Of all the planets in the Solar System, Earth is the only one that has liquid water on its surface and can support life. Earth orbits within the Sun's habitable zone, also known as the Goldilocks Zone, a distance from the star where it is not too hot nor too cold for liquid water.
The habitable zone is the main factor that astronomers look for when scouring the cosmos for Earth-like planets that could support life. However, a new study suggests that certain planets could be habitable even if they are outside of the habitable zone -- if they have airborne dust in their atmosphere.
The study, published this week in the journal Nature, increases the potential for finding habitable planets by widening the window of the habitable zone.
The team behind the study created a computer simulation of planets orbiting around M-dwarf stars. M-dwarfs are the smallest and coolest type of stars, and they are also the most common type of star in the Milky Way.
Planets orbiting around M-dwarf stars tend to be tidally locked, where one side constantly faces the star during their orbit. This results in a permanent day side and night side.
However, through their simulation, the researchers discovered that airborne dust cools down the day side while warming the night side. As a result, the dust essentially slows down the tidally locked planet's loss of water in a process known as negative climate feedback.
Planets in the Solar System, such as Venus and Mars, may have suffered from water loss during the billions of years of their existence, and went from a wet, habitable planet to a dry, desolate planet in the case of Mars or a scorching hot world in the case of Venus.
However, the presence of dust could help tidally locked planets maintain a temperature to support water on the surface, thereby increasing their habitable zone window.
"On Earth and Mars, dust storms have both cooling and warming effects on the surface, with the cooling effect typically winning out," Ian Boutle, a researcher at the Met Office in the United Kingdom, and lead author of the new study, said in a statement. "But these ‘synchronized orbit’ planets are very different. Here, the dark sides of these planets are in perpetual night, and the warming effect wins out, whereas on the dayside, the cooling effect wins out. The effect is to moderate the temperature extremes, thus making the planet more habitable.”
The study also found that this dust could obscure other elements of life that scientists look for in a planet's atmosphere such as water vapor and oxygen.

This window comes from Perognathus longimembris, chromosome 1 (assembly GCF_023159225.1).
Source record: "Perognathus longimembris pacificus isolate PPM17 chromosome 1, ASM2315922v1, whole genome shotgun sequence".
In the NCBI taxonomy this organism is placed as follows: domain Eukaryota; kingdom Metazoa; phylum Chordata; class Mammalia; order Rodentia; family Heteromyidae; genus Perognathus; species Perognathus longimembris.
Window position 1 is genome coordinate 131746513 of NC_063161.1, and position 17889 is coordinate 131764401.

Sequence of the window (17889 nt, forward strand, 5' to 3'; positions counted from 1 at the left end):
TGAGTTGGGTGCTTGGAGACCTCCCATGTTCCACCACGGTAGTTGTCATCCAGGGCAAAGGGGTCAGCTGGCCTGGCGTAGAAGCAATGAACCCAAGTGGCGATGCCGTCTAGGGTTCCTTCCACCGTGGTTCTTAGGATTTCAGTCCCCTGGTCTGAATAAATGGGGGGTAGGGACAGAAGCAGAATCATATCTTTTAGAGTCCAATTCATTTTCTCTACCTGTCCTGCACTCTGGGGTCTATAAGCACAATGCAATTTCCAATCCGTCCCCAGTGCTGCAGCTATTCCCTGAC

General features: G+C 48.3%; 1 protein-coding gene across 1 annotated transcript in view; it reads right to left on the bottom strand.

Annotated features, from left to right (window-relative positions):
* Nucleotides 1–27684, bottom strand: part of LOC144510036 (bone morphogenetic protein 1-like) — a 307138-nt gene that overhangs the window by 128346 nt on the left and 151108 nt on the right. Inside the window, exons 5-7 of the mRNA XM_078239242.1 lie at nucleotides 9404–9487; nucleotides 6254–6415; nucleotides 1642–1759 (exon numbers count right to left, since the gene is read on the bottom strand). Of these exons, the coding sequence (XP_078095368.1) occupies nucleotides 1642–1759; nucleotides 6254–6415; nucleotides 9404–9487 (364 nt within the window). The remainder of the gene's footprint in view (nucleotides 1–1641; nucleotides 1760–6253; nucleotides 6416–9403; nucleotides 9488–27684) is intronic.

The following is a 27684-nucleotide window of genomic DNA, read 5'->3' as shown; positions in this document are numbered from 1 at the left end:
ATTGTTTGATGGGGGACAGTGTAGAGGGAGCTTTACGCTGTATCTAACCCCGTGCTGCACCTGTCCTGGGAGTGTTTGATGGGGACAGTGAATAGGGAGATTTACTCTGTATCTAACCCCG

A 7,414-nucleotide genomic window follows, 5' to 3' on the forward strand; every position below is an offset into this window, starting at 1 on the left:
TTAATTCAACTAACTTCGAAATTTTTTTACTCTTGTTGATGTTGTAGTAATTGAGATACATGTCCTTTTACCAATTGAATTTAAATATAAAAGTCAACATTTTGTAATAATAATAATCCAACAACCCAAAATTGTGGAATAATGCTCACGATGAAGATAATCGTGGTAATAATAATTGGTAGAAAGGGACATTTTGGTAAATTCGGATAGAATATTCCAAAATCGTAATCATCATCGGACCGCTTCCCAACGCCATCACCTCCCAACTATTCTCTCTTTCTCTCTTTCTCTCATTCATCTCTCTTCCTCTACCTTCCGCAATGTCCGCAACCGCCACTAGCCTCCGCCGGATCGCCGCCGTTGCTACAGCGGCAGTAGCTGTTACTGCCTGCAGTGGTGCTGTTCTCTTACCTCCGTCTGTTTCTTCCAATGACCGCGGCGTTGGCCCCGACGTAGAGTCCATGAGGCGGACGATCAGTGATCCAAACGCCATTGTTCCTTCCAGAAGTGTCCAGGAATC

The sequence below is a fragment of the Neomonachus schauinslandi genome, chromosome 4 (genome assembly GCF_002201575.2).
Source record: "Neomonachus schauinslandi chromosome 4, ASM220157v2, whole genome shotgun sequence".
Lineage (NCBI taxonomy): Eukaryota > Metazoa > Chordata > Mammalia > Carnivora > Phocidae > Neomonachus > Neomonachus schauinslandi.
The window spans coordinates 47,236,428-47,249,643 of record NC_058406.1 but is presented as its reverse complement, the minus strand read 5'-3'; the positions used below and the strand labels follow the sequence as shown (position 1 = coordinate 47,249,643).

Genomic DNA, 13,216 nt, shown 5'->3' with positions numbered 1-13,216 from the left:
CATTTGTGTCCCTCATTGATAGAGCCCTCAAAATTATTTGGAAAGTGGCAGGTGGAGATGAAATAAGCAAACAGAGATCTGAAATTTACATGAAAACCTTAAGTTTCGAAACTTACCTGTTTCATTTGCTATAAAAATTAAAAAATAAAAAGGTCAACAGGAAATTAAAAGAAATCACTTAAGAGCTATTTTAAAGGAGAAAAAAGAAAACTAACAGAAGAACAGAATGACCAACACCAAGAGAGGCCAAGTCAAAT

“Airborne dust is something that might keep planets habitable, but also obscures our ability to find signs of life on these planets," Manoj Joshi, a professor of climate dynamics at the University of East Angila, and co-author of the study, said in a statement. "These effects need to be considered in future research.”
There have been over 4,000 exoplanets discovered so far, with scientists continuing their quest to find a world out there in the cosmos that shows signs of habitability similar to Earth. However, the more planets they find, the more scientists realize that our definition of habitability needs to not be constrained by what we already know.
Abstract: Identification of habitable planets beyond our solar system is a key goal of current and future space missions. Yet habitability depends not only on the stellar irradiance, but equally on constituent parts of the planetary atmosphere. Here we show, for the first time, that radiatively active mineral dust will have a significant impact on the habitability of Earth-like exoplanets. On tidally-locked planets, dust cools the day-side and warms the night-side, significantly widening the habitable zone. Independent of orbital configuration, we suggest that airborne dust can postpone planetary water loss at the inner edge of the habitable zone, through a feedback involving decreasing ocean coverage and increased dust loading. The inclusion of dust significantly obscures key biomarker gases (e.g. ozone, methane) in simulated transmission spectra, implying an important influence on the interpretation of observations. We demonstrate that future observational and theoretical studies of terrestrial exoplanets must consider the effect of dust.